As a result, don’t listen to Keynes as much as Fisher.  Fisher understood the real cause of the Depression: too much debt.  Once debt came back to normal levels in 1941, the economy normalized.  WWII did not get us out of the depression, rather, it prolonged the suffering for those at home.

Who would benefit from this book:

Those wanting a good historical understanding of the financial facts between the First and Second World Wars will get it here.  You will understand the players and their motivations.

If you want to, you can buy it here: Lords of Finance: The Bankers Who Broke the World.

Full disclosure: I asked the publisher for the book and he sent me a copy.

If you enter Amazon through my site, and you buy anything, I get a small commission.  This is my main source of blog revenue.  I prefer this to a “tip jar” because I want you to get something you want, rather than merely giving me a tip.  Book reviews take time, particularly with the reading, which most book reviewers don’t do in full, and I typically do. (When I don’t, I mention that I scanned the book.  Also, I never use the data that the PR flacks send out.)

Most people buying at Amazon do not enter via a referring website.  Thus Amazon builds an extra 1-3% into the prices to all buyers to compensate for the commissions given to the minority that come through referring sites.  Whether you buy at Amazon directly or enter via my site, your prices don’t change.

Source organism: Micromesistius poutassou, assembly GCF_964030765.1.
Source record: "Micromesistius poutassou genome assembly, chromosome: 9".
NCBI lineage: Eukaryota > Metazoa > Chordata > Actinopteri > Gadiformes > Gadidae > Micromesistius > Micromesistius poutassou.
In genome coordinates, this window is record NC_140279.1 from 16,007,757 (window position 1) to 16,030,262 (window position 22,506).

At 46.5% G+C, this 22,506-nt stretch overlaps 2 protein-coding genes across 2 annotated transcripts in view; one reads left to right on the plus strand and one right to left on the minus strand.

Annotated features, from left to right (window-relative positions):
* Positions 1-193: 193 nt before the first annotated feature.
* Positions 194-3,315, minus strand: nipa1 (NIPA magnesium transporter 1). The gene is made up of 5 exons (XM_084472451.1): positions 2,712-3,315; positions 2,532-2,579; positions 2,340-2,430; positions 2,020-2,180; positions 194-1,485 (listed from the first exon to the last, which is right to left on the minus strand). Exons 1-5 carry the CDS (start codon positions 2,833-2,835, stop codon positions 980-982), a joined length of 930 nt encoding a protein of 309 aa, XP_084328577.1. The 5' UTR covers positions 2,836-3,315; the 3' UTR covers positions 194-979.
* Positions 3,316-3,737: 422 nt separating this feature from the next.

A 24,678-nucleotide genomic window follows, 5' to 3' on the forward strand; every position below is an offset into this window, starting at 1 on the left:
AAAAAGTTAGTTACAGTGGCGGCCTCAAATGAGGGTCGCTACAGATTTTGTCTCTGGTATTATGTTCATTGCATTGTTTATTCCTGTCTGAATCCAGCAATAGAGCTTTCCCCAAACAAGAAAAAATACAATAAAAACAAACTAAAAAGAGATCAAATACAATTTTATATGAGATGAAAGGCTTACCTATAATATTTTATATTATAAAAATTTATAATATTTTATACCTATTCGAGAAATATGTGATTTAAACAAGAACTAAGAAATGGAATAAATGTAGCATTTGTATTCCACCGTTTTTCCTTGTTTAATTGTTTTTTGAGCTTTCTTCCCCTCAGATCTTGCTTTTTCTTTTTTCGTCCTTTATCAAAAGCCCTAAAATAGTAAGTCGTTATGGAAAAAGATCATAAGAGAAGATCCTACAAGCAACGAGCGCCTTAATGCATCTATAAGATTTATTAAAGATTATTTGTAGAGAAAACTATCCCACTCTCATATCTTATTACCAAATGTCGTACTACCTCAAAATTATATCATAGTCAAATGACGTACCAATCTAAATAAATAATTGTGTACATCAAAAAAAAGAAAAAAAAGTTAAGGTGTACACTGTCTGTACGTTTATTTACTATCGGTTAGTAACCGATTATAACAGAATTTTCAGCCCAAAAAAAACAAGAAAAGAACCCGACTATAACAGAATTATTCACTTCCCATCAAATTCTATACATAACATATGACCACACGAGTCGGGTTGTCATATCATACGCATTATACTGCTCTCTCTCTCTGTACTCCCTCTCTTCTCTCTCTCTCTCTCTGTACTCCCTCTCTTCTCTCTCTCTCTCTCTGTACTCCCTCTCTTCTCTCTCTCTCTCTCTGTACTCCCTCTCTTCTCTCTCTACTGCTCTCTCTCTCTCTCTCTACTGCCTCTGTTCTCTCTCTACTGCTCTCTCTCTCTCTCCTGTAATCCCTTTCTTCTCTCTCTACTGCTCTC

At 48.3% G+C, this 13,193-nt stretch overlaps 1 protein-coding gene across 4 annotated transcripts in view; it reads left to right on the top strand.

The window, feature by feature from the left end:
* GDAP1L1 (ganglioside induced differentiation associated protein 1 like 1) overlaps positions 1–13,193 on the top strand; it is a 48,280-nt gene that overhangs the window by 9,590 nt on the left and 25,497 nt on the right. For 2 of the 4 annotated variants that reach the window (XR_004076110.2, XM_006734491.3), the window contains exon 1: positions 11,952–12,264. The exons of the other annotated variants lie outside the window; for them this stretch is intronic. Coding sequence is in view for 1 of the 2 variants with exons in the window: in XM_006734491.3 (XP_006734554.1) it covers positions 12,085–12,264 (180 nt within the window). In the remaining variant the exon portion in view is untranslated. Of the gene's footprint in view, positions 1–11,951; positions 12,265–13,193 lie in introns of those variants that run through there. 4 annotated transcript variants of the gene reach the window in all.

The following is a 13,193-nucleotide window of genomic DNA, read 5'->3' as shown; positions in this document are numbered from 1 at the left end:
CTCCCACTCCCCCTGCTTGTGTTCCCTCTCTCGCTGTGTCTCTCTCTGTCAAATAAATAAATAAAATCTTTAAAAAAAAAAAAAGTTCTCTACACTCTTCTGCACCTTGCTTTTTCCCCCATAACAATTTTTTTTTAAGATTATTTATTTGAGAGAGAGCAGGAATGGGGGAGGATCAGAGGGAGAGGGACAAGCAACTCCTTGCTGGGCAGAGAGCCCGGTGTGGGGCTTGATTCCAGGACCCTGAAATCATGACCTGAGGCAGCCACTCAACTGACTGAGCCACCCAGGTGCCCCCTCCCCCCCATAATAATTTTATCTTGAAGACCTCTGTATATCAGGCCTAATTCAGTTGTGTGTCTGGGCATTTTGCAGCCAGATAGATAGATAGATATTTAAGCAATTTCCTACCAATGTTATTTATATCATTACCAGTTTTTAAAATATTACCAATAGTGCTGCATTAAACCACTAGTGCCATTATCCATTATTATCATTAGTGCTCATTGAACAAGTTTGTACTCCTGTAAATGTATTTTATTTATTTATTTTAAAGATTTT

At AIG in the early ’90s on the life side, some of the actuaries had a phrase “economically rational.”  When a new person would come into some position of power that we had never dealt with before, we would ask others who knew him better, “Is he economically rational?”  (“He” applies to females as well as males.)

Now economically rational could mean two things:

  • He is economically rational for the company, and thinks like an owner.
  • He is economically rational for himself, and thinks like a worker.

When we/I used the phrase, we meant the former, not the latter.  It implies a very different standard of behavior than merely trying to get the best for yourself — you are trying to faithfully serve the company that employs you.

Insurance is the most complex industry in accounting terms.  In simple terms, that is because when a sale is made, you have little idea what the “cost of goods sold” is.  The cost varies in time and severity.  That complexity meant that there were a lot more games that could be played with the accounting, and the games could go on for a long time.

If you were out for the good of the company, you would aim for organic growth where it made sense, but close down lines of business where it did not make sense.  Now, when you are trying to close down another person’s line of business because it does not earn enough, you might run into some opposition.  And so I did, several times on flawed business that had been, and was being written by the domestic life companies.

It may seem lousy to shut businesses down, but when the underwriting is losing large amounts of money, it is a mercy to the company and its shareholders.